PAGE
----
Further discussion and academic articles

For a fairly non-technical discussion, please see a talk on this subject at the Pacific Institute for Climate Solutions, or a radio interview with Radio Ecoshock. A slightly more technical short talk was presented at the Third Santa Fe Conference on Global & Regional Climate Change.

A selection of papers is outlined below.

A general physics for the evolution of economic innovation and growth

  1. Long run evolution of the global economy: 1. Physical basis, Earth’s Future doi:10.1002/2013EF000171

Methods and data for the calculation of the relationship between global wealth and power consumption

  1. Long run evolution of the global economy: 1. Physical basis Supporting Material, Earth’s Future doi:10.1002/2013EF000171

How should we model economic innovation and growth, and can we make long-run economic forecasts?

  1. Can we predict long run economic growth?, Retirement Management Journal 2 (2), 53-61

Can we think of the energy reserves as our global collective retirement account?

    Physics and your retirement savings: How energy reserves are like the world’s collective retirement account, Retirement Weekly, Oct 11, 2013

What are the implications for where civilization might be headed in a world where the economy becomes increasingly coupled to the environment?:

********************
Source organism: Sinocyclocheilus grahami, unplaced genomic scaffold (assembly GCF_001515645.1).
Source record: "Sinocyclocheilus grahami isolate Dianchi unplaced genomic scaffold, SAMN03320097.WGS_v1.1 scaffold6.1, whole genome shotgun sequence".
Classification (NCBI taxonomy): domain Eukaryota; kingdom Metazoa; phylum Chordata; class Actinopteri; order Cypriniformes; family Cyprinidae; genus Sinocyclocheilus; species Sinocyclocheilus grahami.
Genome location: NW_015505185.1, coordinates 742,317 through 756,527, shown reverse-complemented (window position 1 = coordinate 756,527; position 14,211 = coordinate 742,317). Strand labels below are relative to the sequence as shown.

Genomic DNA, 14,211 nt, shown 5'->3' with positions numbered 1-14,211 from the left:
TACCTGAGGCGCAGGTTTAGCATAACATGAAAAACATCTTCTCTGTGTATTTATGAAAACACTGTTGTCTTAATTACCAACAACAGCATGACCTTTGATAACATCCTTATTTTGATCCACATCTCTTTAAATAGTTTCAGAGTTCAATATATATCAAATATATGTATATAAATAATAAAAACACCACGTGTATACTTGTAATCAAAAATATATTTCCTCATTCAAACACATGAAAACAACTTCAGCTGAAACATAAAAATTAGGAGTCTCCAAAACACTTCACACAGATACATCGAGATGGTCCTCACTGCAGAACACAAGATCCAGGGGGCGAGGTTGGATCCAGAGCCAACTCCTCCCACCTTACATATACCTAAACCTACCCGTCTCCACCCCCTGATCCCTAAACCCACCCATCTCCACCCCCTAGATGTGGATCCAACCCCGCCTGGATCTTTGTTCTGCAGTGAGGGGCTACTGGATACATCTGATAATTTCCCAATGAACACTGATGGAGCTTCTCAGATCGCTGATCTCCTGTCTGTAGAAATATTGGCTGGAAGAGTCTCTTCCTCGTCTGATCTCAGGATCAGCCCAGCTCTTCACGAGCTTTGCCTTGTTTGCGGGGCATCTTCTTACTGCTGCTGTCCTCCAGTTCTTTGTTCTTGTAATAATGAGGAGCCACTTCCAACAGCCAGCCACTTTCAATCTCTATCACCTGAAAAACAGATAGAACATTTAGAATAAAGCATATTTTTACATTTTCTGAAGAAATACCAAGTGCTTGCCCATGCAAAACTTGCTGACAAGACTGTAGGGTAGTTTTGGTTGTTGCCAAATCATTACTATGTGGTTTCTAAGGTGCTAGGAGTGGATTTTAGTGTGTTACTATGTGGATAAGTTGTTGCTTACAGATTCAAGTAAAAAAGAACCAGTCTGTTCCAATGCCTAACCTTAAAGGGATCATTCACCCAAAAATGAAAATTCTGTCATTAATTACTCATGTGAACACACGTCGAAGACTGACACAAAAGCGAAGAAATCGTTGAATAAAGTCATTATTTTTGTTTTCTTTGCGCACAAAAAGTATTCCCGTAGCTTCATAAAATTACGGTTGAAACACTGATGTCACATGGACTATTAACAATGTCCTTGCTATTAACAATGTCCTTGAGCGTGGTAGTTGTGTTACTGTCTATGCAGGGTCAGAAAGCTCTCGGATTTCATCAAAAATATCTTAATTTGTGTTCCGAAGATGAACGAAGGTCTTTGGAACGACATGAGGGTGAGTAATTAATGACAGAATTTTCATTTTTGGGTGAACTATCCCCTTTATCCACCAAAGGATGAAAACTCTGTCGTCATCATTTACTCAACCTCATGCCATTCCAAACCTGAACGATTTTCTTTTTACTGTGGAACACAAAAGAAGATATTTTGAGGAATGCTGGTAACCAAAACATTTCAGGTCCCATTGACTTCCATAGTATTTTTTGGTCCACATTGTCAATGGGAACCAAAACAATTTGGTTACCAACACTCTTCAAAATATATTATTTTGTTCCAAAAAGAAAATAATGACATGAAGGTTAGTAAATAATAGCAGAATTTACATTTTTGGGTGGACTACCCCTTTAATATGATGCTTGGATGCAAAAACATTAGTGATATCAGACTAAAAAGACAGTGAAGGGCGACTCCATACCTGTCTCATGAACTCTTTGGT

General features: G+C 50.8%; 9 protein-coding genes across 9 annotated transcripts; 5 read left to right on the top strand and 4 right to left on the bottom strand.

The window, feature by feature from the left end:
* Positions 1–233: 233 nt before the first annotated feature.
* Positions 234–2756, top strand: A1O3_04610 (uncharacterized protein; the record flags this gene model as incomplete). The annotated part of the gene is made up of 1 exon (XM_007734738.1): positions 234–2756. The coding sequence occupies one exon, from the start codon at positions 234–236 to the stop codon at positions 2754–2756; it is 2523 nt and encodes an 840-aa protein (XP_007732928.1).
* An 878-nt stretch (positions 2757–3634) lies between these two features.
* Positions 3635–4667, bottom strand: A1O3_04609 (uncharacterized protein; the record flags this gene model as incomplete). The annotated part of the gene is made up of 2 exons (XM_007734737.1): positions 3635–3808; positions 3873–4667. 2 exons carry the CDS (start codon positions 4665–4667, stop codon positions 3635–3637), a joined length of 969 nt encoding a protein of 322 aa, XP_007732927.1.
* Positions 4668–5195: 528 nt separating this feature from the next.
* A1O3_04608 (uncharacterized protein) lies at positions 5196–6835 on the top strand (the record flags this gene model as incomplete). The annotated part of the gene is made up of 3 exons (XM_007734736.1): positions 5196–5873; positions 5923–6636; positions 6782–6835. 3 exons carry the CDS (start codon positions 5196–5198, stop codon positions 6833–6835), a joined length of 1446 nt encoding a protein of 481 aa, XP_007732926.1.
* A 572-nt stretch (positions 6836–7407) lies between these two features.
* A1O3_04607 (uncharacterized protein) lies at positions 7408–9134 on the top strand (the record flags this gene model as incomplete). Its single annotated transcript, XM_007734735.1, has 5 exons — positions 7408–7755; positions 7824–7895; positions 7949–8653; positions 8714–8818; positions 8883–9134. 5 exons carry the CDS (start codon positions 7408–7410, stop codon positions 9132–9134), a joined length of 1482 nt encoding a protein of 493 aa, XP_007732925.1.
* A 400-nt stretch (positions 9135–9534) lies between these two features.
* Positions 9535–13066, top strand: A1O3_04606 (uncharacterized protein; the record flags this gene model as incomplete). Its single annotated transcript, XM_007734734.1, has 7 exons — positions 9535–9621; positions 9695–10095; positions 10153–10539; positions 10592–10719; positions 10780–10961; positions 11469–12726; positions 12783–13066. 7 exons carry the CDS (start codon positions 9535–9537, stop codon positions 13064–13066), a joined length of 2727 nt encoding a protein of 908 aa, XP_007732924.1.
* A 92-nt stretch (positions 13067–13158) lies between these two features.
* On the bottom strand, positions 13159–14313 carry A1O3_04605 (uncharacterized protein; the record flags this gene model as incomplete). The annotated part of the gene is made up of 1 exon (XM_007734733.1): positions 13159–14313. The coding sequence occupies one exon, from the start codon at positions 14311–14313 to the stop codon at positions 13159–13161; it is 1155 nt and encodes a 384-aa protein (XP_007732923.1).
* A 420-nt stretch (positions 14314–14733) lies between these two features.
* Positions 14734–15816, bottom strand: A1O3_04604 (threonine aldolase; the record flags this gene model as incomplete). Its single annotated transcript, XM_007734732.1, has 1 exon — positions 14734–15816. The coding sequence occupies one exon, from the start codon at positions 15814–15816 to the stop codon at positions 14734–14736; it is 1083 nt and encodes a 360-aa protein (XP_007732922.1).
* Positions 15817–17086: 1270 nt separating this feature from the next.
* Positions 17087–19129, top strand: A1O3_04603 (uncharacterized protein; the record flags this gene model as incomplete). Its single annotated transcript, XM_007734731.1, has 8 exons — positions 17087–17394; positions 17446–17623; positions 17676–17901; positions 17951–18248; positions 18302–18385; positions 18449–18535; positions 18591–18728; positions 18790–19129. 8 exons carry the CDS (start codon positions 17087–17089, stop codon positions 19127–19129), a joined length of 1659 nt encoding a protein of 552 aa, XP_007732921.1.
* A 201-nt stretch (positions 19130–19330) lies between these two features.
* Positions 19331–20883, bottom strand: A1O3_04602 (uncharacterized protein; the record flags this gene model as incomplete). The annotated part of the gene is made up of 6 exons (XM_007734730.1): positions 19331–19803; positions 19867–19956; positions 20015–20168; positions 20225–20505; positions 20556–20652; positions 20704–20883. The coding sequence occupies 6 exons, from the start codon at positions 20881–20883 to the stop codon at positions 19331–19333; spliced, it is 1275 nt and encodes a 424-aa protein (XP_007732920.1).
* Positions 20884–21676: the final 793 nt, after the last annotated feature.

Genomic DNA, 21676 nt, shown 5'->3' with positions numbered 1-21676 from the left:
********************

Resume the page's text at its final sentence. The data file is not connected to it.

1. No way out? The double-bind in seeking global prosperity alongside mitigated climate change, Earth System Dynamics 3, 1-17, doi:10.5194/esd-3-1-2012

What are the basic economic identities in a physics-based model? And what do they mean for mitigating climate change?:

  1. Are there basic physical constraints on future anthropogenic emissions of carbon dioxide? Climatic Change, 104, 437-455,  doi:10.1007/s10584-009-9717-9

  2. Modelling civilization as 'heat engine' could improve climate predictions -  

What can we expect economic growth and CO2 emissions to be like in the coming decade or so?:

  1. How persistent is civilization growth? arXiv:1101.5635v1

For a more mathematical discussion of how I think we could describe the evolution of systems of arbitrary complexity (like civilization), expressed as a response to the discovery and depletion of reserves of energy and raw materials:

  1. Modes of Growth in Dynamic Systems doi:10.1098/rspa.2012.0039 (online at Proc. Roy. Soc. A), 2012